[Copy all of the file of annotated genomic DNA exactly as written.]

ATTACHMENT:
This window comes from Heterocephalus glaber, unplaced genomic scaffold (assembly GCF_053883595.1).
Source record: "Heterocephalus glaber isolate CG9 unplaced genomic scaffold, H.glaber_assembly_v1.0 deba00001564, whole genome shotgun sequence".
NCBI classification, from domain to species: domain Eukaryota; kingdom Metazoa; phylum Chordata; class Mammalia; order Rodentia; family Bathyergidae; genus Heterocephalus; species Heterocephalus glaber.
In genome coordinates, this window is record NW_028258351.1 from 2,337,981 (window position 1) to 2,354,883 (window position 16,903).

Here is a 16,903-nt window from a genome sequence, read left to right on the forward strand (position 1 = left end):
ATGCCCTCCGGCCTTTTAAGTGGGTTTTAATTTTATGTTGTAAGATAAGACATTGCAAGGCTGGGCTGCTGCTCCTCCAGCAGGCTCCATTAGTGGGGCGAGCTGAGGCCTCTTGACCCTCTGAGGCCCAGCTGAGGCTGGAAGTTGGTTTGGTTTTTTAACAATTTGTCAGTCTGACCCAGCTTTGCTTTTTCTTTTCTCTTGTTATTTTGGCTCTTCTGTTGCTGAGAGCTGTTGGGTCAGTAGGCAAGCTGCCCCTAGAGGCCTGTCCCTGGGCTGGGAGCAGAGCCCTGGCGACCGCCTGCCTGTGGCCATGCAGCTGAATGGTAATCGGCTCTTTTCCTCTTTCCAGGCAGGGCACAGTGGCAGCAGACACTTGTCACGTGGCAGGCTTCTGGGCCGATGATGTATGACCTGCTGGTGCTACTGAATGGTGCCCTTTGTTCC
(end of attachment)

This window comes from Heterocephalus glaber, unplaced genomic scaffold (assembly GCF_053883595.1).
Source record: "Heterocephalus glaber isolate CG9 unplaced genomic scaffold, H.glaber_assembly_v1.0 deba00001564, whole genome shotgun sequence".
NCBI classification, from domain to species: domain Eukaryota; kingdom Metazoa; phylum Chordata; class Mammalia; order Rodentia; family Bathyergidae; genus Heterocephalus; species Heterocephalus glaber.
In genome coordinates, this window is record NW_028258351.1 from 2,337,981 (window position 1) to 2,354,883 (window position 16,903).

Here is a 16,903-nt window from a genome sequence, read left to right on the forward strand (position 1 = left end):
ATGCCCTCCGGCCTTTTAAGTGGGTTTTAATTTTATGTTGTAAGATAAGACATTGCAAGGCTGGGCTGCTGCTCCTCCAGCAGGCTCCATTAGTGGGGCGAGCTGAGGCCTCTTGACCCTCTGAGGCCCAGCTGAGGCTGGAAGTTGGTTTGGTTTTTTAACAATTTGTCAGTCTGACCCAGCTTTGCTTTTTCTTTTCTCTTGTTATTTTGGCTCTTCTGTTGCTGAGAGCTGTTGGGTCAGTAGGCAAGCTGCCCCTAGAGGCCTGTCCCTGGGCTGGGAGCAGAGCCCTGGCGACCGCCTGCCTGTGGCCATGCAGCTGAATGGTAATCGGCTCTTTTCCTCTTTCCAGGCAGGGCACAGTGGCAGCAGACACTTGTCACGTGGCAGGCTTCTGGGCCGATGATGTATGACCTGCTGGTGCTACTGAATGGTGCCCTTTGTTCC